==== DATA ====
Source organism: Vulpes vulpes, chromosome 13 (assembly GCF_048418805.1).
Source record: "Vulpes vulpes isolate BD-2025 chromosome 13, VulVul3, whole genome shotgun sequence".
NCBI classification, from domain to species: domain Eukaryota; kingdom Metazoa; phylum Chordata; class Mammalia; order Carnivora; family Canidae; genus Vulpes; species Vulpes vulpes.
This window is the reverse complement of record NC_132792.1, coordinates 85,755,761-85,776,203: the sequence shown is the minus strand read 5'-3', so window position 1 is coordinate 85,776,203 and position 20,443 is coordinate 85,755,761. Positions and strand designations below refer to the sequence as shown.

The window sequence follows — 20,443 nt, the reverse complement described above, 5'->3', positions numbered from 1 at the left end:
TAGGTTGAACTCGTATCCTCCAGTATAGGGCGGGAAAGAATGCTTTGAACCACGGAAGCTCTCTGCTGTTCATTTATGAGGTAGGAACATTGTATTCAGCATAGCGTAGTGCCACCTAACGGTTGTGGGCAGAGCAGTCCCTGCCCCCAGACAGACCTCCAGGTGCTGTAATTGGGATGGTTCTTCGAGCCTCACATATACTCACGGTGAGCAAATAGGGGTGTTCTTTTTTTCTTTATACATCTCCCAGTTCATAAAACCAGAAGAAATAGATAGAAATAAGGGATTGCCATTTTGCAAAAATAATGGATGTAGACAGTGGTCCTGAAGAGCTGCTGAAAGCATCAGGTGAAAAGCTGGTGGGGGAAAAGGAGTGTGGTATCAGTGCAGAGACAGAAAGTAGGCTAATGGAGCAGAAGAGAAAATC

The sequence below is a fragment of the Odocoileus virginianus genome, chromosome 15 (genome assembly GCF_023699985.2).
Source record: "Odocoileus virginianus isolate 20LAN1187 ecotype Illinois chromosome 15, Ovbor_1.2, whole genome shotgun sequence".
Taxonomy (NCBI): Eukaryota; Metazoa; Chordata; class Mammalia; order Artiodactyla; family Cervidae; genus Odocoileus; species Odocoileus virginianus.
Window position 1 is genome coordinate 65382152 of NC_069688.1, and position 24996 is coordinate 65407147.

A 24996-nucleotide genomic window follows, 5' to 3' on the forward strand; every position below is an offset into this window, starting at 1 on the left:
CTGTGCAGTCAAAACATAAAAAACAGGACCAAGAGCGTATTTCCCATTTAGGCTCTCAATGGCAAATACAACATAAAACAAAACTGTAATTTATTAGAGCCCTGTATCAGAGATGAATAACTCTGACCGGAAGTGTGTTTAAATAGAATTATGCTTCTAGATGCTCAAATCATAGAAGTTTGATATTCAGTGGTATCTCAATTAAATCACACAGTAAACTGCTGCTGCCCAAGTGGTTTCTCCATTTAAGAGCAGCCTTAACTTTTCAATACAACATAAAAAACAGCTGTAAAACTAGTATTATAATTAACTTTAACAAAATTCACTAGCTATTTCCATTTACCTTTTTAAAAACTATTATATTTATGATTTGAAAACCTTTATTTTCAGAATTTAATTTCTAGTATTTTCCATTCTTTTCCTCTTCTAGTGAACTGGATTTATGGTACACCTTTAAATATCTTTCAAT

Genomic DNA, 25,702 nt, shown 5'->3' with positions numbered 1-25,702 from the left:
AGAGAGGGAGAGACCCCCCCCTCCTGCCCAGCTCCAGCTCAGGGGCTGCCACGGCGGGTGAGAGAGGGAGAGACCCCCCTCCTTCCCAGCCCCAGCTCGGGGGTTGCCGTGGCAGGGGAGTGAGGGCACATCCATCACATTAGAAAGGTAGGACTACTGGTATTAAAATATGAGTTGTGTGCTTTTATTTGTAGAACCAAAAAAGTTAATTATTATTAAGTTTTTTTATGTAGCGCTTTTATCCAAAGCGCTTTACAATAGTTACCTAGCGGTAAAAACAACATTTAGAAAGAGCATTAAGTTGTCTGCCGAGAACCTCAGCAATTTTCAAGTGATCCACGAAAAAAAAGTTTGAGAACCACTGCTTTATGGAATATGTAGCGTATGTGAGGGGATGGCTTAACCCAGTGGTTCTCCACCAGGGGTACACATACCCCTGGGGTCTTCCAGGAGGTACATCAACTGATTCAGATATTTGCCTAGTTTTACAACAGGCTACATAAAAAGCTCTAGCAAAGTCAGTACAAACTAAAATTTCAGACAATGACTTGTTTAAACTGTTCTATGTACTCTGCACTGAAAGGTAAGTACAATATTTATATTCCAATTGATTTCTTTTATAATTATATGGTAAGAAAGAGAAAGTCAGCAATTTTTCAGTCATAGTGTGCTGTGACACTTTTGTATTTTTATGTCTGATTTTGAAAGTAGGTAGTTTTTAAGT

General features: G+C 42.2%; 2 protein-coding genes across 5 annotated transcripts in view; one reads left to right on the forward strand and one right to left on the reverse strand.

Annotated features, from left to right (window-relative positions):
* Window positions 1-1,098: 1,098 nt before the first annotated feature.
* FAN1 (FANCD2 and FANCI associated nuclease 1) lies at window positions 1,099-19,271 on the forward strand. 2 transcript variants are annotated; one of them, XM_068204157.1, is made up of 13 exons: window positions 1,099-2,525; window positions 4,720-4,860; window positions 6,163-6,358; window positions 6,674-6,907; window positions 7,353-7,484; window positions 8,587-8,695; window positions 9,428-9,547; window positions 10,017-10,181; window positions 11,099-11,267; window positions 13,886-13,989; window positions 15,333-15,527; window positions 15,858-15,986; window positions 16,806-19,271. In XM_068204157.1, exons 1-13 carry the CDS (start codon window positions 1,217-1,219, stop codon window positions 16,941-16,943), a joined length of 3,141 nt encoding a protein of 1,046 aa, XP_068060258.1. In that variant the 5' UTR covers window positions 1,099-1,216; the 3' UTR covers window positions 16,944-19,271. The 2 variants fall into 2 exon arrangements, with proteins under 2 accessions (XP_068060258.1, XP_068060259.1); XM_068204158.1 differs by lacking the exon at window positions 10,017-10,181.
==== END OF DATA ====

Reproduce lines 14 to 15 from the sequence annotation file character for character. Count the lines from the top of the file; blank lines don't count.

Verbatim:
AGAGAGGGAGAGACCCCCCCCTCCTGCCCAGCTCCAGCTCAGGGGCTGCCACGGCGGGTGAGAGAGGGAGAGACCCCCCTCCTTCCCAGCCCCAGCTCGGGGGTTGCCGTGGCAGGGGAGTGAGGGCACATCCATCACATTAGAAAGGTAGGACTACTGGTATTAAAATATGAGTTGTGTGCTTTTATTTGTAGAACCAAAAAAGTTAATTATTATTAAGTTTTTTTATGTAGCGCTTTTATCCAAAGCGCTTTACAATAGTTACCTAGCGGTAAAAACAACATTTAGAAAGAGCATTAAGTTGTCTGCCGAGAACCTCAGCAATTTTCAAGTGATCCACGAAAAAAAAGTTTGAGAACCACTGCTTTATGGAATATGTAGCGTATGTGAGGGGATGGCTTAACCCAGTGGTTCTCCACCAGGGGTACACATACCCCTGGGGTCTTCCAGGAGGTACATCAACTGATTCAGATATTTGCCTAGTTTTACAACAGGCTACATAAAAAGCTCTAGCAAAGTCAGTACAAACTAAAATTTCAGACAATGACTTGTTTAAACTGTTCTATGTACTCTGCACTGAAAGGTAAGTACAATATTTATATTCCAATTGATTTCTTTTATAATTATATGGTAAGAAAGAGAAAGTCAGCAATTTTTCAGTCATAGTGTGCTGTGACACTTTTGTATTTTTATGTCTGATTTTGAAAGTAGGTAGTTTTTAAGT

General features: G+C 42.2%; 2 protein-coding genes across 5 annotated transcripts in view; one reads left to right on the forward strand and one right to left on the reverse strand.